The term, “friendly fire” is usually reserved for use in military contexts to describe a mistaken attack on friendly forces instead of the intended target, the enemy. There have been numerous accounts of friendly fire, including those resulting in injury or death. In non military contexts, friendly fire is often used to describe unintentional harm done by someone who was thought to be on the same side (such as a friend, colleague, etc.). The results of non military friendly fire, although usually not fatal, can have serious ramifications. The old adage, “with friends like these, who needs enemies?” sums up the negative consequences of friendly fire for the person who is the unintended target of his/her friend’s attack. The results of friendly fire can have devastating consequences on both the “attacker” and the “victim,” often leading to the discontinuation of their friendship. Within the context of a personal relationship, as opposed to a business relationship, the level of implicit trust that had been present between friends is usually permanently damaged after an incident of friendly fire. Recent events have led me to write this post about friendly fire. Someone in whom I had placed my implicit trust, for many decades, subjected me to a “friendly fire” incident, which, to make matters even worse, occurred in my own home, in the presence of many other people, including long time friends, neighbors, business associates, and my husband. The long term consequences of this terrible incident have yet to reveal themselves, however, suffice it to say that my experience of friendly fire was both unexpected and unprovoked. As Chuck Berry once said, “…it just goes to show, you never can tell.”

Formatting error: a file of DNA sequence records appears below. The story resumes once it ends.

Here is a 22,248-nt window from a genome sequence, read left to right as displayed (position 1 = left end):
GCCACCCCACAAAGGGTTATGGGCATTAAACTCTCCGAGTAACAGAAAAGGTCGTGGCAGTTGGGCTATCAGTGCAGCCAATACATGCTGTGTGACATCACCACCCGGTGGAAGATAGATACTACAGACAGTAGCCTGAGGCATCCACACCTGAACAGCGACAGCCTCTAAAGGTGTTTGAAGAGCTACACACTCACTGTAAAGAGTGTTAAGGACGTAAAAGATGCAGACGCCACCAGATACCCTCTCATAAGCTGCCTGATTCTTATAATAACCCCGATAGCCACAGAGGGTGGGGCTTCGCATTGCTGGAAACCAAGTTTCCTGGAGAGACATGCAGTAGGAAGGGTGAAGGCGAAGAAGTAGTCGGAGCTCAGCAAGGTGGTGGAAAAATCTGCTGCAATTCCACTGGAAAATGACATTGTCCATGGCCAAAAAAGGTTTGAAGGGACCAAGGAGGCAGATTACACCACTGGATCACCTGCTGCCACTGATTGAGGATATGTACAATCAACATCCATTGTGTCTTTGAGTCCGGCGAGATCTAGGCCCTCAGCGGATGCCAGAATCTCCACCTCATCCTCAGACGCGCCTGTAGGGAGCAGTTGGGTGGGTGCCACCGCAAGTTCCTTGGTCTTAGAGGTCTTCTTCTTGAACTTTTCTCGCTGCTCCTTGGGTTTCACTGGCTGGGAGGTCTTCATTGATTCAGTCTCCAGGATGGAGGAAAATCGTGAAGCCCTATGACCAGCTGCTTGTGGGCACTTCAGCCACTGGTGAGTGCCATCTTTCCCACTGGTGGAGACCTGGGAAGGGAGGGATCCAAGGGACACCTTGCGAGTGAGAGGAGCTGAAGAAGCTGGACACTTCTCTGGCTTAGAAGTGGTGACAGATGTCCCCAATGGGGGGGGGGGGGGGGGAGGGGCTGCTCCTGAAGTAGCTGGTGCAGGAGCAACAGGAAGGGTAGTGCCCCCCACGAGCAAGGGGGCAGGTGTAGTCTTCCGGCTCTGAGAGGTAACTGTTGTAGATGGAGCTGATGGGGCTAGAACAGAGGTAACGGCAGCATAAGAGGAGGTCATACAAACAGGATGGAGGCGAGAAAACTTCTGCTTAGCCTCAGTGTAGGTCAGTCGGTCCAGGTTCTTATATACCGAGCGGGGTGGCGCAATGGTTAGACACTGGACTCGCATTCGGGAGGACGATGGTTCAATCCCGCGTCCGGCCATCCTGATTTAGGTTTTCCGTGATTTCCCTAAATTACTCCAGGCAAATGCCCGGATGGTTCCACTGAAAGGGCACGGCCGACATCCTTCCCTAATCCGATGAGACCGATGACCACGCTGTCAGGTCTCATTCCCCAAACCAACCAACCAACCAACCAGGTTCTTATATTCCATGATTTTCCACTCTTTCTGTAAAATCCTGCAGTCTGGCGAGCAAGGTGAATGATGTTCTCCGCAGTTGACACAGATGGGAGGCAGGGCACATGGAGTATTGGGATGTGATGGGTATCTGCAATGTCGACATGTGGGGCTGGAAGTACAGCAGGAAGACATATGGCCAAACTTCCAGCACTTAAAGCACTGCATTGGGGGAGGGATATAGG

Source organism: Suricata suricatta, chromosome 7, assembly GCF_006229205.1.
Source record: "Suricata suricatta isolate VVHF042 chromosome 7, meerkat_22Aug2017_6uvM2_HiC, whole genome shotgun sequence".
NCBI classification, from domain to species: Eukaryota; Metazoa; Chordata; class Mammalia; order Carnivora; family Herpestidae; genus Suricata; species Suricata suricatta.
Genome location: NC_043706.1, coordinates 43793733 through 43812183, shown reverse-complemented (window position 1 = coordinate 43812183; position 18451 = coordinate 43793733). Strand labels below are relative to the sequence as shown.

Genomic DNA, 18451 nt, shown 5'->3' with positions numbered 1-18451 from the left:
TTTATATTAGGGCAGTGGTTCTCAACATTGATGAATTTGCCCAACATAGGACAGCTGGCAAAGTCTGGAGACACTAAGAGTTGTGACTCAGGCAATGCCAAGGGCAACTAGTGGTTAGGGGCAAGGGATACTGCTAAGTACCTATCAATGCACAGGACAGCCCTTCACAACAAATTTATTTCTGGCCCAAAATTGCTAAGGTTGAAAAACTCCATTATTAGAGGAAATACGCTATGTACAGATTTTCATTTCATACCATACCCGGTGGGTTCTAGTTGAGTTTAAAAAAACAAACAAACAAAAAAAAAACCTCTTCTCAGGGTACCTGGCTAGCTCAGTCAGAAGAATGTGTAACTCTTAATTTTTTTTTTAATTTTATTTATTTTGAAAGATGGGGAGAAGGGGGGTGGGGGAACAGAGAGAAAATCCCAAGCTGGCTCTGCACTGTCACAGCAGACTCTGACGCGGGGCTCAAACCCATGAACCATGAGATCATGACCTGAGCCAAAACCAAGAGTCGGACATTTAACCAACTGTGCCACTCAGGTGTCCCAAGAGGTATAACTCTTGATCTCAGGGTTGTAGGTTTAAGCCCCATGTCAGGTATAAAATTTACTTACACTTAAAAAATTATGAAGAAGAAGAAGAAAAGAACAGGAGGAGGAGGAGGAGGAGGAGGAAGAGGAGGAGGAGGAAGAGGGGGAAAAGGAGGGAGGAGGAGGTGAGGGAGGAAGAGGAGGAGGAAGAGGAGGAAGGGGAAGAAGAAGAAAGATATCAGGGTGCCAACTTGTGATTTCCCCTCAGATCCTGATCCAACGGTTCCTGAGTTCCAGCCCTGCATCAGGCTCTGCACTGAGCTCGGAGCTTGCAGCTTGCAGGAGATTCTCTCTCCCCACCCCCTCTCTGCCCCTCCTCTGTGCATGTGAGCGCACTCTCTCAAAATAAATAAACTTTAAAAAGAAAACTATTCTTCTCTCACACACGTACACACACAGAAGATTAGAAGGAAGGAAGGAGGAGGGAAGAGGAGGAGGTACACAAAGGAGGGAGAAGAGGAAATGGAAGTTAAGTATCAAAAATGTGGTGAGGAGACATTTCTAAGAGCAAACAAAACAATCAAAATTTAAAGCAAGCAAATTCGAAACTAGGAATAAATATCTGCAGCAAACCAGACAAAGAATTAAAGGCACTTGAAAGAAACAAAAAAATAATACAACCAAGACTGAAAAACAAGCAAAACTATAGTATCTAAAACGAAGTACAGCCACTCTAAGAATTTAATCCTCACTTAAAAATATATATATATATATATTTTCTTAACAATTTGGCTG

The other thing about friendly fire incidents is that they can happen so suddenly. I suppose that is part of the definition of friendly fire – something that takes one by surprise. I recently read that betrayal only comes from someone close to you. That, too, is probably part of the definition. Generally such incidents occur without any forethought about the ramifications of the actions. But, that is the problem, failure to think of the consequences of one’s actions. And, like the ripples that follow a rock tossed into still water, the ramifications can go on and on. In a business context these can include damage to client or vendor relationships. And such events are expensive. The offender often apologizes and says “…I didn’t think (this would happen)…” or “…I didn’t intend to…” But, the damage is done regardless. There may be ways to minimize the damage and avoiding experiencing the friendly fire in the first place by foreseeing what others will do. But no one can anticipate every event, and again, by definition, friendly fire is what happens when you have no reason to anticipate damaging actions because one trusts the source. Melissa’s example involved a friend, and the ramifications were both business and personal. We have also experienced friendly fire from employees who quit abruptly, attempt to steal clients, or otherwise harm us. Though some of their actions may be intentional, the ramifications are often more than they intended. I don’t know what conclusions to draw from this discussion other than to say, if you are a friend, or (loyal) employee, consider the ramifications of your acts if you really do not intend to do harm.